Her colors were absolutely gorgeous, and it was easy to see how such a slow, colorful, flightless bird could become quickly endangered by humans and habitat destruction. (Note Older Daughter eating snow; she was, I think, almost as excited by the snow as by any other part of our South Island exploits.)
We headed off to Tekapo for the night, and the drive was absolutely stunning. Older Daughter took tons of pictures from the back seat (including a number of amusing ones of both herself and of Stella's son, with whom she was completely charmed; they had some hugely entertaining discussions in the back seat, to which I listened like a fly on the wall -- it was interesting to hear the nine and ten year old version of the "getting to know you" conversation). But none of the pictures could really capture the grandeur of the bare valley, dotted with snow, with the white mountains in the background.
I should say here that Rick and I have made gentle fun of the name of some of these mountains for years, after seeing them when we were in NZ for our honeymoon, lo these many years ago. They're called the Remarkables, and we could both just imagine the quintessential English explorer, trucking his way through the central south island, coming upon these stunning mountains looming up out of the valley, and turning to his secretary, saying, "Remarkable, old chap, what say?" and the secretary duly noting this on his map in the section formerly labelled terra incognita. But as beautiful as they were when we saw them in the summer, the mountains in the winter truly are remarkable, so I should probably stop making fun.
We saw the steam train that still runs through this part of NZ in the summers.
And the Church of the Good Shepherd, which has behind its alter, instead of a stained-glass window, a clear pane of glass looking out over a stunning view. It was more inspiring than even the most beautiful rose window. (I think that what I've caught here is the window from the outside, with a reflection of that view; who knows if anyone can see it but me.)
Right next to the church is a memorial to the NZ sheepdogs who make sheep herding possible in this rugged country.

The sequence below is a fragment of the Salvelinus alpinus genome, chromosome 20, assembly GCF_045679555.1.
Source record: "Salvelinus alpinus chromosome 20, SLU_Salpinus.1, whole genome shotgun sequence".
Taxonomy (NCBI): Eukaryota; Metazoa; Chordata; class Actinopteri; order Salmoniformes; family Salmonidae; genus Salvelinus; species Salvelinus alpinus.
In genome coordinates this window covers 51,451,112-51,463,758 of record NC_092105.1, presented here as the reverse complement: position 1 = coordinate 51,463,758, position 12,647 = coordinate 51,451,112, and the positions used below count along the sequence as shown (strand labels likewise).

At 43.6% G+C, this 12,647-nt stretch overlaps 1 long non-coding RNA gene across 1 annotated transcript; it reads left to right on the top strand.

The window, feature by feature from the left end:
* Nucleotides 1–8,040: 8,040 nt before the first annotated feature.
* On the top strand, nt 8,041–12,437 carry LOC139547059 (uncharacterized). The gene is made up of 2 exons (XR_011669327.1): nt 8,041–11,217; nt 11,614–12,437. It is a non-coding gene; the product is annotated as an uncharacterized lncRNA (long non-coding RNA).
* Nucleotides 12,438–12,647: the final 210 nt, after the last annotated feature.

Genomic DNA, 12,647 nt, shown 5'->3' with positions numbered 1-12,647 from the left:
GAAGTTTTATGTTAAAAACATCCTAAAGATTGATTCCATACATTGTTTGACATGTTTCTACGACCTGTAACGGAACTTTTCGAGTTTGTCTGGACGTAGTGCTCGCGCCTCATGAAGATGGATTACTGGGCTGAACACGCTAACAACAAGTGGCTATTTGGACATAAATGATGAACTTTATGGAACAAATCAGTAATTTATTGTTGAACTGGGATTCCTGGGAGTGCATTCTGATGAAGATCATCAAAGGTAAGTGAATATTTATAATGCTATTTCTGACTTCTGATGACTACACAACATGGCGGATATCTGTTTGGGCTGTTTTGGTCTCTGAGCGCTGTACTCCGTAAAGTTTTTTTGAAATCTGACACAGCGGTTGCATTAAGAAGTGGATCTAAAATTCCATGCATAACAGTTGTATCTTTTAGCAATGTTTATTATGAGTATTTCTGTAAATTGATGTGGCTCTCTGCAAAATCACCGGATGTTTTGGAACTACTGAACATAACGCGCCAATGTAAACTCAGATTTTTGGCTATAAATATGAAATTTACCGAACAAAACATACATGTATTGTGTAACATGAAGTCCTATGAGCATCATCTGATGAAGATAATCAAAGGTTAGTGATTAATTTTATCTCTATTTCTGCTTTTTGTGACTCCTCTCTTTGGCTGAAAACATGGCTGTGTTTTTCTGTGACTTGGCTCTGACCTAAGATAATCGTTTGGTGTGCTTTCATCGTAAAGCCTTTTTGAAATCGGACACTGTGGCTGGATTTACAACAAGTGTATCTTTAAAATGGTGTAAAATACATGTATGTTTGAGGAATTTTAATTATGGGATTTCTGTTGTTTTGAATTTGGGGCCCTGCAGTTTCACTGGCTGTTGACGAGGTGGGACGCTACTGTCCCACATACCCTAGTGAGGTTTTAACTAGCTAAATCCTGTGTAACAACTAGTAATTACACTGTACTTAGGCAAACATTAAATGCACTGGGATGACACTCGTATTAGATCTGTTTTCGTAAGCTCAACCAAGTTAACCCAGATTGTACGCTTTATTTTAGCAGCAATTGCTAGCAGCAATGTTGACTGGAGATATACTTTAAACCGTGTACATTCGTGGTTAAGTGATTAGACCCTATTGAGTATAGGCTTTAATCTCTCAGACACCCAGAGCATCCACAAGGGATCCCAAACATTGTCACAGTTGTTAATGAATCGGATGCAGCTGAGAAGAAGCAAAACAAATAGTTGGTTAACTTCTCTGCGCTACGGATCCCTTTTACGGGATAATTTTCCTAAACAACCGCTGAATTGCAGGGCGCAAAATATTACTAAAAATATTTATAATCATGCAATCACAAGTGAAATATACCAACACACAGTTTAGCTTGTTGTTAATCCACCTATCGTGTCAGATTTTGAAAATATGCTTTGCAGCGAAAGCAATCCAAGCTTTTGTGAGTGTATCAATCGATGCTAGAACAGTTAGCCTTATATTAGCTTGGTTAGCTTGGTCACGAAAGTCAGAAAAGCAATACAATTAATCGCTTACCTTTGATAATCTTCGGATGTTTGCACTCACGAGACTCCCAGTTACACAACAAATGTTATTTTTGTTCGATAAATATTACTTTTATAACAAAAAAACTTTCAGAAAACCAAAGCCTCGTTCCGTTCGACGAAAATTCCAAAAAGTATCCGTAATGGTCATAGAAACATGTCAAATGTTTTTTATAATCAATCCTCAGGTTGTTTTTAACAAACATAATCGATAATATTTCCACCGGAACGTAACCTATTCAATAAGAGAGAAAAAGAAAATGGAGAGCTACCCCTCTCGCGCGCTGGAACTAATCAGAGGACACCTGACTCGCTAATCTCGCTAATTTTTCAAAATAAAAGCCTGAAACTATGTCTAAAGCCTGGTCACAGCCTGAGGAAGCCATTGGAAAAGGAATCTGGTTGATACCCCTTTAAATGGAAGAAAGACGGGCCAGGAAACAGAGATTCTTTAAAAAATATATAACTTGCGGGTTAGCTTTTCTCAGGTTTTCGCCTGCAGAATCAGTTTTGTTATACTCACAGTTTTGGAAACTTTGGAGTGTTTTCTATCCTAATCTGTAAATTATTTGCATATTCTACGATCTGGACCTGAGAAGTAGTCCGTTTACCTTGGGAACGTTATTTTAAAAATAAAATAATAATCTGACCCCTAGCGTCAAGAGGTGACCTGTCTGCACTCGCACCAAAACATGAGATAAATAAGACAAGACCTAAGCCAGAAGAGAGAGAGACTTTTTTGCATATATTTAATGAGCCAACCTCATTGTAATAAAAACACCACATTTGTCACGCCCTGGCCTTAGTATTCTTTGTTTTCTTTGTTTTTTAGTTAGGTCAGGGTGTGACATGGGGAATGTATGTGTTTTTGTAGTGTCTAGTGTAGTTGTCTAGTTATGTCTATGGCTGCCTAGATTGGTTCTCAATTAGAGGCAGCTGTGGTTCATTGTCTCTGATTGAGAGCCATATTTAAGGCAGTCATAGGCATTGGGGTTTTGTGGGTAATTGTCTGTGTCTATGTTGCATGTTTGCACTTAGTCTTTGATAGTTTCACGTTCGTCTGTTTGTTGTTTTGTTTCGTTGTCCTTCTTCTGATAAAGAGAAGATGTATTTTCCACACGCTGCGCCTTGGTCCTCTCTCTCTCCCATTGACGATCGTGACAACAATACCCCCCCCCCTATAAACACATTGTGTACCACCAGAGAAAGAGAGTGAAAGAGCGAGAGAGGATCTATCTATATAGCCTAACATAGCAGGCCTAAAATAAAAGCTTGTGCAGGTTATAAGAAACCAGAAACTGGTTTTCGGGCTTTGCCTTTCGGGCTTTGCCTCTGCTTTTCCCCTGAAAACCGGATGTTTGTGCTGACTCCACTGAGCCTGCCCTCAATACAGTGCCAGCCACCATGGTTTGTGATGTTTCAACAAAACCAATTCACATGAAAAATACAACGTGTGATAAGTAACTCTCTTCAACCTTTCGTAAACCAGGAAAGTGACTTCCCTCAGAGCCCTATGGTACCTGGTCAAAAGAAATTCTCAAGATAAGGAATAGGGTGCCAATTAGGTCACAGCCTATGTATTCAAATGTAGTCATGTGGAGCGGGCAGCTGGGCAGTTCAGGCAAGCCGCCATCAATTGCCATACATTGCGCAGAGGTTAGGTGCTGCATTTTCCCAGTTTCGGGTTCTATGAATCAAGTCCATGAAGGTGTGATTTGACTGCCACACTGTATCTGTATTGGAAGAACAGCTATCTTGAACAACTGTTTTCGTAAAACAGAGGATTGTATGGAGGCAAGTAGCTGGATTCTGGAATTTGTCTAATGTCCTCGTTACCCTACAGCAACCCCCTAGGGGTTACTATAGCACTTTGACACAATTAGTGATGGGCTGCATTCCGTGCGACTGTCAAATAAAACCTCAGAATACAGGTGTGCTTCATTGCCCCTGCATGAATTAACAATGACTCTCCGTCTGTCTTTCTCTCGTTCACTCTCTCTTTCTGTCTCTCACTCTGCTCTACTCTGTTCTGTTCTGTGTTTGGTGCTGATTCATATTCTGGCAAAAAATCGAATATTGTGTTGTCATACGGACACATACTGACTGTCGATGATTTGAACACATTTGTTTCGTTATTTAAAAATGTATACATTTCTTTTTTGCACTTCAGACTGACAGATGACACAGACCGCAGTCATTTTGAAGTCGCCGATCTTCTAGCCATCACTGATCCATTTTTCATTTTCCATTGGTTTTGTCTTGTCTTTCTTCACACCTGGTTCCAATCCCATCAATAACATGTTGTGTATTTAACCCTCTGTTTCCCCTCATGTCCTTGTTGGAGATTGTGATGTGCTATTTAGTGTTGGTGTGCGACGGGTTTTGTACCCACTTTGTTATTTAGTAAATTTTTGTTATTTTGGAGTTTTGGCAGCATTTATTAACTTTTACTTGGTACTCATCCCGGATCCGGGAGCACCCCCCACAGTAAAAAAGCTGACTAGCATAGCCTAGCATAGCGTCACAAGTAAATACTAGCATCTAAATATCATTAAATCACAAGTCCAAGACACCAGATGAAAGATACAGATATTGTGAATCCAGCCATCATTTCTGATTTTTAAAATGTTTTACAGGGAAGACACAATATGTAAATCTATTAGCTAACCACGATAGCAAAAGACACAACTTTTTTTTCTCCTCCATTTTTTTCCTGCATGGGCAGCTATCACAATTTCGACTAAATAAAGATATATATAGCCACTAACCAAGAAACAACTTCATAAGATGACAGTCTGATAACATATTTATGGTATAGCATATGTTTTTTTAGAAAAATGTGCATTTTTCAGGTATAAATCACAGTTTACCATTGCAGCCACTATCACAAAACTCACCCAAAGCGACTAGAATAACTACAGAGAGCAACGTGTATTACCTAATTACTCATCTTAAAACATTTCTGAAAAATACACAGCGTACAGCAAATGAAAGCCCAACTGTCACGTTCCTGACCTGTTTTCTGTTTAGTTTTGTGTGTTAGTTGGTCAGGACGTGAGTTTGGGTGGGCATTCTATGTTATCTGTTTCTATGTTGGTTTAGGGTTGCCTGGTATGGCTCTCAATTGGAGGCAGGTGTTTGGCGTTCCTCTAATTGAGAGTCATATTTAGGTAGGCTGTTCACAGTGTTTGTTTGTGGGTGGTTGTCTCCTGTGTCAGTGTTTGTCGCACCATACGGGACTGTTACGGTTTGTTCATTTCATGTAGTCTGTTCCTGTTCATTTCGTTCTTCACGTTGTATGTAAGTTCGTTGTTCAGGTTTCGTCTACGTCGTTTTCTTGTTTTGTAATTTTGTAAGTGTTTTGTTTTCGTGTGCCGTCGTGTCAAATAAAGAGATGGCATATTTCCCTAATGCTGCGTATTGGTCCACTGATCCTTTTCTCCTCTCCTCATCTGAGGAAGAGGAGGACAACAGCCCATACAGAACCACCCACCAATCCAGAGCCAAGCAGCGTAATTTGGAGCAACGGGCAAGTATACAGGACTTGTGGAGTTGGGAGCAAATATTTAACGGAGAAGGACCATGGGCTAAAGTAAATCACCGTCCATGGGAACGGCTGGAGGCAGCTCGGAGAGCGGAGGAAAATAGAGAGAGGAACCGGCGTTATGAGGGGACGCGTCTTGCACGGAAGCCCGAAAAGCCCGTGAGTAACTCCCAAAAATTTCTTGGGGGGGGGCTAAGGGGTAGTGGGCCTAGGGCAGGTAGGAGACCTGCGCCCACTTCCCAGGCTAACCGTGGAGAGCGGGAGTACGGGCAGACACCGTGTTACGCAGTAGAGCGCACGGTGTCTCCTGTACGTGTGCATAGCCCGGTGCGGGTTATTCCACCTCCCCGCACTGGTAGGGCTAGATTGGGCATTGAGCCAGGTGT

And in all of this well-planned trip, during which I followed Chris across hill and dale (he was one of those amazing leaders who never lost me, not once), we also got to visit Touch Yarns (yes, some stash enhancement occurred), and, mecca for a spinner, Ashford (you may imagine the sun breaking through the clouds to heavenly music here).
There it is. I even saw my Ashford wheel inside (Stella kindly took this picture; do you see the fiber wall behind me? That's all roving!)(And yes, some stash enhancement occurred).
(Anne, look where your shawl went!)
Could anyone have asked for a better three days? Or better companionship? I was introduced to rugging up (which we needed; it was -4 C in Tekapo), tiki touring, and I was provided with meat pies (mmm....); the conversation was excellent, and Older Daughter found new friends. Life doesn't get better than that.
This was a long post, so tomorrow, I'll finish up with pictures of the stash (and spinning) enhancement that took place with Stella's expert facilitation. Meanwhile, sock #1 is finished, and I'll show that off, too, and give an update on my Tour de Fleece spinning. I should say here and now that, in spite of all of my best intentions regarding the Summer of Socks, and the Loopy Ewe postcard, I took not a single picture which provides any evidence at all of travelling sock knitting, or of the fact that I carried the picture of Loopy with me all the way to NZ and back. Ah, well...